Hi Ashley! So its that time of the year when I have to renew my domain, when I originally bought it I got a fantastic deal on both the domain and private registration by Proxy. Now however I have to pay both full price and was wondering if renewing my domain along with the private registration is worth it? Thanks! 🙂
Hi Kaina! This is a tough question. There are definitely pros and cons to private domain registration. In fact, there are mostly pros until you learn about one little con that might sound scary. So let’s dig in!
The Cons: Your information is made public
Let’s say you don’t buy private registration. You could go to a site like whois.domaintools.com (or one of the thousands of alternatives), put your domain name in the box, click “Search” and see your full name, home address, telephone number, and email address… all right there! This primarily results in you getting a lot more spam emails, but it can also result in spam phone calls and snail mail.
No one likes having all their information on public display like that.
The Pros: Private registration hides these details
When you get private domain registration, you enter into an agreement with your registrar. In exchange for an extra fee (usually about $5 per year extra) they mask your personal details. Instead of using your name, they use their own name or some kind of anonymous organization. This means none of your details are visible and you’re protected from all that unwanted spam!
But who owns your domain?
I’m going to quote a great article called, Dangers of Private Domain Registrations and WHOIS Masking. When you get private registration,
You are no longer the “owner” or your domain name. The domain authorities, like ICANN, define who owns the domain by what is published in WHOIS. They discount any contracts between you and the registrar. Whoever is listed in WHOIS is the domain owner.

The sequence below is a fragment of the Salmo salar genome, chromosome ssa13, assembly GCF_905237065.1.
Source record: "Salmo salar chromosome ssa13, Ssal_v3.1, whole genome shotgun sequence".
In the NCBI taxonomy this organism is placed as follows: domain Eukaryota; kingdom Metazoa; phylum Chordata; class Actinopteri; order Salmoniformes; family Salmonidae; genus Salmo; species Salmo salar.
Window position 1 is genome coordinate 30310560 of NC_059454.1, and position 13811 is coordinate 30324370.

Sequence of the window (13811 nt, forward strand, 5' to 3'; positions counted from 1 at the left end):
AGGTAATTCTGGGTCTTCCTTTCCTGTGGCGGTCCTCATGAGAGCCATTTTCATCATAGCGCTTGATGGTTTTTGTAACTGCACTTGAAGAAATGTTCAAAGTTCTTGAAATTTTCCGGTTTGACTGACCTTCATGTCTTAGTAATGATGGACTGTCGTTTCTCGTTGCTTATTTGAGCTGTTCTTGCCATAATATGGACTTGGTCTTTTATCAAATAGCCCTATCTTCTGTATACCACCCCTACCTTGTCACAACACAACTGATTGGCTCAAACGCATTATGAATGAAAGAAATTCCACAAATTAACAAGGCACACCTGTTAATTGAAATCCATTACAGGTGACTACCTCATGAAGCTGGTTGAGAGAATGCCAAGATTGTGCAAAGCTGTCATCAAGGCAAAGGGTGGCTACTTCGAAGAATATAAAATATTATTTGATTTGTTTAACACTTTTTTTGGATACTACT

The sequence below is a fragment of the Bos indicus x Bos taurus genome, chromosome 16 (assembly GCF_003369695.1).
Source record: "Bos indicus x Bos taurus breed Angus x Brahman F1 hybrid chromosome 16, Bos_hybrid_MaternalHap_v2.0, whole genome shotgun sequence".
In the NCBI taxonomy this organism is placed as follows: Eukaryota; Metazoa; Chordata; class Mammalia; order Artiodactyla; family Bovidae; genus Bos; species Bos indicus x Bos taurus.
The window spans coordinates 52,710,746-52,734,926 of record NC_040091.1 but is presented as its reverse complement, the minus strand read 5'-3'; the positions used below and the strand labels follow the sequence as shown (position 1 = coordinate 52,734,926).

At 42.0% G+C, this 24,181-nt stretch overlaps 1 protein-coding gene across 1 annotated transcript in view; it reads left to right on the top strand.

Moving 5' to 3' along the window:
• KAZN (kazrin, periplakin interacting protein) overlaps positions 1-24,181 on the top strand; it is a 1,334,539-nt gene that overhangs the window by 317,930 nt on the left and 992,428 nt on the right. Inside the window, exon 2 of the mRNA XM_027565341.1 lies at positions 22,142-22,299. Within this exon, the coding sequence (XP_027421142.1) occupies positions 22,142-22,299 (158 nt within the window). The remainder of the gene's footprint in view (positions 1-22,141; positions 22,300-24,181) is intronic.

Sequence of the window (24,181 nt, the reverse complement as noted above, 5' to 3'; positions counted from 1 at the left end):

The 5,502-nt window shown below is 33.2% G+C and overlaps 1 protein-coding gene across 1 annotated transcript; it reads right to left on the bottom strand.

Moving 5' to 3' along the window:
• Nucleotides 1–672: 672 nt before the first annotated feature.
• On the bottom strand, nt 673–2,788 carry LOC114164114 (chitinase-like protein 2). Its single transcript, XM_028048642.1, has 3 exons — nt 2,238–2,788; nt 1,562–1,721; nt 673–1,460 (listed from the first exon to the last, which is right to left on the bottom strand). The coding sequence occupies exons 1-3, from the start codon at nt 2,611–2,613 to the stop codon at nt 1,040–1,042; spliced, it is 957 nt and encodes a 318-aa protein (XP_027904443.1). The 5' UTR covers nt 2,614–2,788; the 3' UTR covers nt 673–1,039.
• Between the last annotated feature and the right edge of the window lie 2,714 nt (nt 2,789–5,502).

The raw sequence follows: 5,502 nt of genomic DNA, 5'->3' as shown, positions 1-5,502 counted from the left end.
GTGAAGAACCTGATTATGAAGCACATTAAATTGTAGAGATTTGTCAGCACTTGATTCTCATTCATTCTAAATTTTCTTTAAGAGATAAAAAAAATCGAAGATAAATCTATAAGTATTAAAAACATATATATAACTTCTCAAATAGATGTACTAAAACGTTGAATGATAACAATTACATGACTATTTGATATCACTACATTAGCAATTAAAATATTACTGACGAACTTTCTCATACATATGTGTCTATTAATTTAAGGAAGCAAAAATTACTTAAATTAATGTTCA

You no longer have any rights unless you sue the registrar. If you are not listed in WHOIS, then you have no legal rights to the domain. The only way to assert your rights would be to sue the folks listed in WHOIS and cite whatever contract you have with them in the suit. This may be difficult if they are in a foreign location or, worse, out of business.
When you register a domain name, you’re registering with ICANN. The way they determine who owns a domain name is by checking those WHOIS databases. Whoever is listed as the owner there is the legal owner in their eyes. If you get private domain registration, your name is NOT listed there, which means in the eyes of ICANN you are not the owner of that domain.
Now, in 99% of cases this will never actually be an issue. The registrar isn’t going to steal your domain, you won’t have to mess with ICANN, and you’re not going to get caught up in a legal battle. Usually.
So is private registration worth it?
As I said, legal issues with domain ownership probably won’t be an issue for you. The general rule of thinking is that domain registrars want repeat business. They want to keep making sales. In order to do that, they need to be trustworthy. If they start trying to steal domain names from people and get into legal battles, it’s going to drive customers away. They want you to keep coming back and paying for private registration.
So ultimately, it’s up to you to weigh the pros and cons. Are you okay with having your personal information released to the world? Are you okay with getting spam emails, phone calls, and snail mail?
I’d say the best choice is to get a PO box and second email address, then fill out that information when registering a domain name. That way your home address and primary email address aren’t on display, and you don’t have much of a need for private registration. But renting a PO box can be much more expensive than private registration, so it may not be ideal for everyone.